Richard L. Cope, Plaintiff-appellant, v. Burlington Northern Railroad Company, Defendant-appellee, 907 F.2d 67 (8th Cir. 1990)Annotate this Case
Craig L. Kelley, Omaha, Neb., for plaintiff-appellant.
Steven D. O'Brien, Lincoln, Neb., for defendant-appellee.
Before BOWMAN and WOLLMAN, Circuit Judges, and STUART* , Senior District Judge.
STUART, Senior District Judge.
Richard Cope brought this action against his employer, the Burlington Northern Railroad Company, seeking damages for injuries allegedly sustained on the job. As the defendant is a common carrier by railroad engaged in interstate commerce, the provisions of the Federal Employers' Liability Act (FELA) 45 U.S.C. §§ 51 to 60 (1982) govern plaintiff's right to recover. The jury returned a general verdict in favor of the defendant and in answer to a special interrogatory, found that there was no negligence on the part of the defendant that caused or contributed to plaintiff's injury. Plaintiff's motion for new trial was denied. Plaintiff has appealed from the final judgment entered on the jury's verdict.
On appeal plaintiff has assigned three errors: (1) the jury verdict is not supported by substantial evidence, (2) the trial court1 erred in failing to give a limiting instruction with respect to a videotape shown to the jury, and (3) the trial court erred in using the term "calculated" in the instruction on foreseeability. We affirm.
I. SUFFICIENCY OF THE EVIDENCE.
An appellate court may set aside a jury verdict only when there is no evidence of substance upon which reasonable persons could differ. We are not free to weigh the evidence, to pass upon the credibility of witnesses or to substitute our judgment for that of the jury. Instead we must view the evidence most favorably to the non-moving party and give it the benefit of all reasonable inferences to be drawn from the record. Ybarra v. Burlington Northern, Inc., 689 F.2d 147, 150 (8th Cir. 1982); McCamley v. Shockey, 636 F.2d 256, 258 (8th Cir. 1981).
The jury specifically found that there was no negligence on the part of Burlington Northern that caused or contributed to plaintiff's injury. There was substantial evidence to support that finding.
At the time of his alleged injury plaintiff was working as a bearing inspector at Burlington Northern's Havelock Wheel Plant. There wheel sets were dismantled, examined, repaired and reassembled. As a bearing inspector, plaintiff worked at one of nine workbenches next to a carousel that carried wheel bearings to the benches where they were removed by the workman, examined and returned to the appropriate tray on the carousel.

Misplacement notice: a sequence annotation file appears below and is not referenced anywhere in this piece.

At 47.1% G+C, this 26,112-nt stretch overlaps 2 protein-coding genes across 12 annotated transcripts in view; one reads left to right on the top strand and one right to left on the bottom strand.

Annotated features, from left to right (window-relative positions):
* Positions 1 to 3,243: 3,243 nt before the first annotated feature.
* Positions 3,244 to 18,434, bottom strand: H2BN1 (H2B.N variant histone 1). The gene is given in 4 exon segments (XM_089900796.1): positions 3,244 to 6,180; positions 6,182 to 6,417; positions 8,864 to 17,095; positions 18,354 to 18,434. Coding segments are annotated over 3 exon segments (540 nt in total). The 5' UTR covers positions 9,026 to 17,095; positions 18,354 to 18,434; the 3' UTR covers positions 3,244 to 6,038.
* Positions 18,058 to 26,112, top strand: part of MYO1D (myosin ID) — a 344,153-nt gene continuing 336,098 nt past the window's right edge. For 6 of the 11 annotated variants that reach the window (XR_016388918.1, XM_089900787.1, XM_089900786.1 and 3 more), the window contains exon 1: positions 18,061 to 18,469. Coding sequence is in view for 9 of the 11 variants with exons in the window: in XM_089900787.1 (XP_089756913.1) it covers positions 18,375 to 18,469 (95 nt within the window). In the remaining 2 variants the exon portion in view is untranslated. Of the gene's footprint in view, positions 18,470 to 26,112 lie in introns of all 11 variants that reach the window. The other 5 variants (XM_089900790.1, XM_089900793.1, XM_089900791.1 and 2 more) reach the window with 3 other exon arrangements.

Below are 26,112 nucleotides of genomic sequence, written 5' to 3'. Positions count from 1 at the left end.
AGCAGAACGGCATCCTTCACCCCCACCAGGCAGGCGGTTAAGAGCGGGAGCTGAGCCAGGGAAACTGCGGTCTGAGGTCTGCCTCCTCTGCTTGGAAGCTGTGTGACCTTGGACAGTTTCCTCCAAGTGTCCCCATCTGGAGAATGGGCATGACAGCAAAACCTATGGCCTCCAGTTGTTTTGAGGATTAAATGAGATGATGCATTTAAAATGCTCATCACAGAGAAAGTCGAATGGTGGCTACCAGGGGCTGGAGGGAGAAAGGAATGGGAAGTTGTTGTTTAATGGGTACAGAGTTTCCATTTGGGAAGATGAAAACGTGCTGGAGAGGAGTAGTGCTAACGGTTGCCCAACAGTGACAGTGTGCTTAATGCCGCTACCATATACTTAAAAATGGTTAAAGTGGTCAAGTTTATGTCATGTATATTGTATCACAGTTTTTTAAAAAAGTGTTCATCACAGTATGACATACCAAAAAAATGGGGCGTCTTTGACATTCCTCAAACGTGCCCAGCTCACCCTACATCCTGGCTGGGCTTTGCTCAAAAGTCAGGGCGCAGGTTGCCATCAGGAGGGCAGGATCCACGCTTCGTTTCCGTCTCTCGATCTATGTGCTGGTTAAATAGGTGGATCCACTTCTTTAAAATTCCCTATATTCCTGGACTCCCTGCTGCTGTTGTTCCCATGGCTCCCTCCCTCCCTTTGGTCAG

The workman slides the bearing off of the carousel tray over a two inch steel roller attached to his work station that is slightly higher than the carousel and the work station. The roller is designed to compensate for height variances of up to one-quarter of an inch between the work station and the carousel trays. After the bearing has been examined the workman slides it back onto the carousel. He does not have to lift the 60 or 70 pound bearings.
On December 6, 1984, as plaintiff was attempting to return a bearing to the carousel, the bearing jammed against the lip of the tray and stopped. Plaintiff was standing in a slightly bent, twisted position and immediately felt a sharp pain in his lower back and leg. Plaintiff testified that the height disparity was not noticeable. He reported the injury to his foreman. The next day he completed an accident report in which he stated that he "developed a sore back while inspecting bearings." Where the form asked for "defects involved," the following choices were listed: none, machinery, tools, structures, equipment and other defects. Plaintiff checked "none". He explained that he had checked none because no component of the equipment was broken and the problem was operational. He did not mention any particular problem with the carousel tray, the work station or the bearing.
The jury could well have concluded that it was not negligent for the defendant to furnish the defendant a work place with a one-eighth to one-quarter variance in the height of the carousel and workbench when there was an elevated roller to compensate for variances. There was conflicting testimony whether there were problems with sliding the bearings on and off the carousel and whether complaints about such problems had been made to the defendant. The jury could have weighed the credibility of the witnesses in favor of the defendant.
There is evidence of substance in the record to support the jury's general verdict and its finding that the defendant was not guilty of negligence that was a proximate cause of plaintiff's injury.
A videotape of the bearing room at the Havelock plant was shown to the jury without sound. The videotape was made nearly four years after plaintiff's accident and depicted a workbench and the carousel, showed a workman removing a wheel bearing from the carousel and returning it to the carousel, and the adjustment for height on the legs on the workbench. The person shown in the tape took the witness stand and was allowed to explain to the jury what he was doing in the videotape.